- Hey, Todd, speaking of price, it's Julie here. I want to ask you about pricing power going forward. Because we have been talking to so many business leaders in consumables, but, really, across the board, prices are going up for you. I'm sure those tomatoes are not cheap to get from Italy and ship over here to the United States to make the sauce. But at that price point already, do you guys have ability to raise price not just with the Rao's products, but across your product portfolio?

TODD LACHMAN: Sure. You know, I think a key area-- and it's fundamental to our business strategy and it is fundamental to the portfolio and the strategy that we deliver, Julie, was that we're specifically looking for brands that are taste superior in their category and that they have strong consumer affinity and also showing an ability to almost create a category in and of themselves. And we're seeing two things with that.

Number one, it creates a competitive moat around that premium price 'cause it's so distinctive. I mean, Noosa is a great example. You have a lot of yogurt competitors. How quickly can I taste out of the yogurt? At Noosa, we're looking at how much taste can we put into the yogurt.

And that competitive moat enables us to deliver an absolutely delicious product at a premium price. We did announce a price increase several months ago on Rao's. It'll go into effect in the end of October. And, you know, basically, we've been able to grow-- Rao's has averaged 40% growth while the market leaders are flat to declining over the past 52 weeks at the premium price, and we foresee that type of growth going forward, you know, for Rao's and the company.

- And, Todd, when you think about growth going forward overall for the company, we saw that net sales rose 66% from 2019 to 2020. Is that growth rate and that kind of growth sustainable? Because we know during the pandemic, people were shopping more frequently at grocery stores, not going out to restaurants to eat. So are you expecting a bit of a slowdown here because of that?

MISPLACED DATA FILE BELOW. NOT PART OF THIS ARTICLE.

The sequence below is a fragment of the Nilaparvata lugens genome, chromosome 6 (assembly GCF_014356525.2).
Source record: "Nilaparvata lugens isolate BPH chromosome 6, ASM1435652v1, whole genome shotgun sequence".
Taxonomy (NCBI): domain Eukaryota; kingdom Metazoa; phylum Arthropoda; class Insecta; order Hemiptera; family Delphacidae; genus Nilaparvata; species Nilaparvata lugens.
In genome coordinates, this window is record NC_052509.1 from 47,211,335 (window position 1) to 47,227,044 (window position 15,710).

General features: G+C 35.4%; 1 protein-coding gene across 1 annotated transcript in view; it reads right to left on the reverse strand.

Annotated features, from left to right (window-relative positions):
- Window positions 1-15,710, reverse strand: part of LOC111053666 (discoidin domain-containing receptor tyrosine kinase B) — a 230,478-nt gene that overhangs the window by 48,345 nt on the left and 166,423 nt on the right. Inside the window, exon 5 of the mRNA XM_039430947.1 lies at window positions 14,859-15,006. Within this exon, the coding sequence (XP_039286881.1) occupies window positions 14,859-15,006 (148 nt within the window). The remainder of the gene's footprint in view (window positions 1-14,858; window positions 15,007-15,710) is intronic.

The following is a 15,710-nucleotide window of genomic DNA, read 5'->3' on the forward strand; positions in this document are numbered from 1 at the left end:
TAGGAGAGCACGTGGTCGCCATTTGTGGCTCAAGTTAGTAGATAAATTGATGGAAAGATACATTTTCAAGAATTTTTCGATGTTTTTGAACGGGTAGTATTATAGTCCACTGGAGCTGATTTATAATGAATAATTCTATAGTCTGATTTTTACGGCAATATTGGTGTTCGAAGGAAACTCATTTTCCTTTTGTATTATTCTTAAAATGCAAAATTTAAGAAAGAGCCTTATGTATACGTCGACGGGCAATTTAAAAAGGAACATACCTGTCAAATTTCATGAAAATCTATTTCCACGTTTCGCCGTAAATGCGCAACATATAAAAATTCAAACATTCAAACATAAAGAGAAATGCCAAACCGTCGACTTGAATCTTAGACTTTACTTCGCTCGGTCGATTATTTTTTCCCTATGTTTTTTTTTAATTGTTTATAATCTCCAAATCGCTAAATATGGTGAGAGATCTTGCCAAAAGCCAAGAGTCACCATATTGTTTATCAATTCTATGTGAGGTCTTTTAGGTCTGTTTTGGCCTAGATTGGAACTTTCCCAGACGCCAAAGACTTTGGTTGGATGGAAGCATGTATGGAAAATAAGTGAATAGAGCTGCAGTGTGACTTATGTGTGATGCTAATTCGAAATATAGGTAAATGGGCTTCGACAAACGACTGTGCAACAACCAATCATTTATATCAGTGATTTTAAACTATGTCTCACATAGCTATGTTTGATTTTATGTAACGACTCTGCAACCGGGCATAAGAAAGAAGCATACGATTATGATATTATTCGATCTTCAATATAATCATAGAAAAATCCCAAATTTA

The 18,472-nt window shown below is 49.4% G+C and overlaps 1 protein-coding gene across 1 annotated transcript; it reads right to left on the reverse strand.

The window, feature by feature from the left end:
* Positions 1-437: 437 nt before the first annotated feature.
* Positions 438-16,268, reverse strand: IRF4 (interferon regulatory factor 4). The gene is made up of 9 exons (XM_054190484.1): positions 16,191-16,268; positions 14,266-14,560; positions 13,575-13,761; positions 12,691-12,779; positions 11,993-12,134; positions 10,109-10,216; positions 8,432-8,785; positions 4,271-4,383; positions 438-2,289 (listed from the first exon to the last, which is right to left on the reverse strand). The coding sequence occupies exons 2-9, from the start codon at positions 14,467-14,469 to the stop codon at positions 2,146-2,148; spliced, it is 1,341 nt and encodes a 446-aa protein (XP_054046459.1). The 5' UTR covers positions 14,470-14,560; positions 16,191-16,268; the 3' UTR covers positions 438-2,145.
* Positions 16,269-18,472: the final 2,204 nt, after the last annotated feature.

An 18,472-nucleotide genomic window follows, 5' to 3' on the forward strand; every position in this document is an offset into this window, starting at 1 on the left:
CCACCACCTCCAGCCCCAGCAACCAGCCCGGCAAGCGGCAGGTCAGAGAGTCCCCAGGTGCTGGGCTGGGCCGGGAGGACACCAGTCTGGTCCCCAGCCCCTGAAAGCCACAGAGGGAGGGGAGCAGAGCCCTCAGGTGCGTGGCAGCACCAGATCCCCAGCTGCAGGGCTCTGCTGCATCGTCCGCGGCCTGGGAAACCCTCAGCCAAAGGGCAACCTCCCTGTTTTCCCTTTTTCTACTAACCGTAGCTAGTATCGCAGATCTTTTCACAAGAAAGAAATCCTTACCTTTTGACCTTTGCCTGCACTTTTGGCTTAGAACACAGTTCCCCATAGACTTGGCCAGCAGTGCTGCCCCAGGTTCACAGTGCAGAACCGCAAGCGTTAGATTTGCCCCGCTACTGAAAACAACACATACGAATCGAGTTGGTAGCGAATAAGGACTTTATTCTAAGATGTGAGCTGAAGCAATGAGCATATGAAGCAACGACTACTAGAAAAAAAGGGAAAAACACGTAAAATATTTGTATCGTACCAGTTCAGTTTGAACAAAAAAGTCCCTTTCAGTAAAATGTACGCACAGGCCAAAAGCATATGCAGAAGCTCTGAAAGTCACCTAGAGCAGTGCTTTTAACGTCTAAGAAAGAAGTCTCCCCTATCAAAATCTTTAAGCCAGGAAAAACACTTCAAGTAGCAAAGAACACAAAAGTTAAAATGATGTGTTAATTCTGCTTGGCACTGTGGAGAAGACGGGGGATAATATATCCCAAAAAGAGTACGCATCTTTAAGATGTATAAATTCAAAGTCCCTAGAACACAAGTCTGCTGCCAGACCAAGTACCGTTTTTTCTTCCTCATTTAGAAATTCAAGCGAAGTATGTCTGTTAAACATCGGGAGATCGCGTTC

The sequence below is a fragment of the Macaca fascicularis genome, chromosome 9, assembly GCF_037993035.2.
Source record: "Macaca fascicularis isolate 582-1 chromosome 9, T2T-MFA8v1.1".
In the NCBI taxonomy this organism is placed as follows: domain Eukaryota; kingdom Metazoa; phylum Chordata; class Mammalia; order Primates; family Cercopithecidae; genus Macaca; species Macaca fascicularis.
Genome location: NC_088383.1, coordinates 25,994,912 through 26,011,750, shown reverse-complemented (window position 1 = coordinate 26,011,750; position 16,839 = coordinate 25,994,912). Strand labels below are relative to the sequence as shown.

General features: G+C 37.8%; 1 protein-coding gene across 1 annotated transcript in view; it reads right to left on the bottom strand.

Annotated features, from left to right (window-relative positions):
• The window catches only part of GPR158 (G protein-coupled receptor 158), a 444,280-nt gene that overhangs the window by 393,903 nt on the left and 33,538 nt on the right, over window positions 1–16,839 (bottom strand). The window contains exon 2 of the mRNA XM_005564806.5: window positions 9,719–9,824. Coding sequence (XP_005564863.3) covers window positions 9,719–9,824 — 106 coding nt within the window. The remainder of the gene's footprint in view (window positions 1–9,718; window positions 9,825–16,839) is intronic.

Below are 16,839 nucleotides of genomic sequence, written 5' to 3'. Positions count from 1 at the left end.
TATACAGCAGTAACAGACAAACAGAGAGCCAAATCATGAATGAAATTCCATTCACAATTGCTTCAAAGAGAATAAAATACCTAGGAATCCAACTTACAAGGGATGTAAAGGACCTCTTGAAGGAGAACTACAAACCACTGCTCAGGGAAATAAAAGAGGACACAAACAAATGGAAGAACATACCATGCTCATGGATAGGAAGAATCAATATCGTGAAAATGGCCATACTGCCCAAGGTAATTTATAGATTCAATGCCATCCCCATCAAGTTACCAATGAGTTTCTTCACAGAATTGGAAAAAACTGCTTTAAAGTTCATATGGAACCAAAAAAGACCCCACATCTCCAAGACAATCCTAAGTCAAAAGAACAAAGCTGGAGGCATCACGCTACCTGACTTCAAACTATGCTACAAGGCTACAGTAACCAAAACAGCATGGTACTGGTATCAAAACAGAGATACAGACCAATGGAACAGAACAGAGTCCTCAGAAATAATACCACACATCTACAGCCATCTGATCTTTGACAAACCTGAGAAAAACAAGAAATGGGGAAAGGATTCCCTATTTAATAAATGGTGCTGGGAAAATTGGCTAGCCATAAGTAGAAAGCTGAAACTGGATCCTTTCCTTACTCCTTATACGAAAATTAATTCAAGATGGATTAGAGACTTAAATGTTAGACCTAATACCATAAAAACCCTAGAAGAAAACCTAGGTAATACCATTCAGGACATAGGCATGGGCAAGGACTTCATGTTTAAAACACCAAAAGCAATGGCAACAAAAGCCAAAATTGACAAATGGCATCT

TODD LACHMAN: So we-- you know, we're-- we have averaged-- so LTM to LTM period, $669 million of net sales for the LTM period. Brand net sales through June averaged 31% growth year on year. And importantly, and I'll get to the question, we are profitable. This is not a-- we're not announcing an investment opportunity where we're growing double digits, but we're saying we'll be profitable in five years. We're profitable today at a 16% earnings margin that LTM period.

But you know, we're projecting growth as we've seen in the high single digits, you know? So we do see things tapering a bit. But importantly, you know, that type of growth for Sovos is very clearly differentiated versus our peers.

Clearly, restaurants will be reopening, et cetera. But with our types of brands at that level of taste superiority, strong consumer affinity, a higher propensity to stick in the household after trial versus me to mainstream brands that are easily substitutable with both themselves and with private label, and so, we're seeing that generate into increased sales. And that's why Rao's has increased its household penetration from 5% to 9.6% just in the last two years.

So again, the combination of continuing to grow the businesses of the categories that we're in and launch our brands into new categories. For example, we're launching that thick, velvety, great Noosa yogurt into the ice cream category in Q1 of 2022 with the first-ever frozen yogurt gelato. You know, we see this growth sustainable in the years ahead.

- All right, Todd Lachman, Sovos Brands Founder, President and CEO, thank you so much for joining us.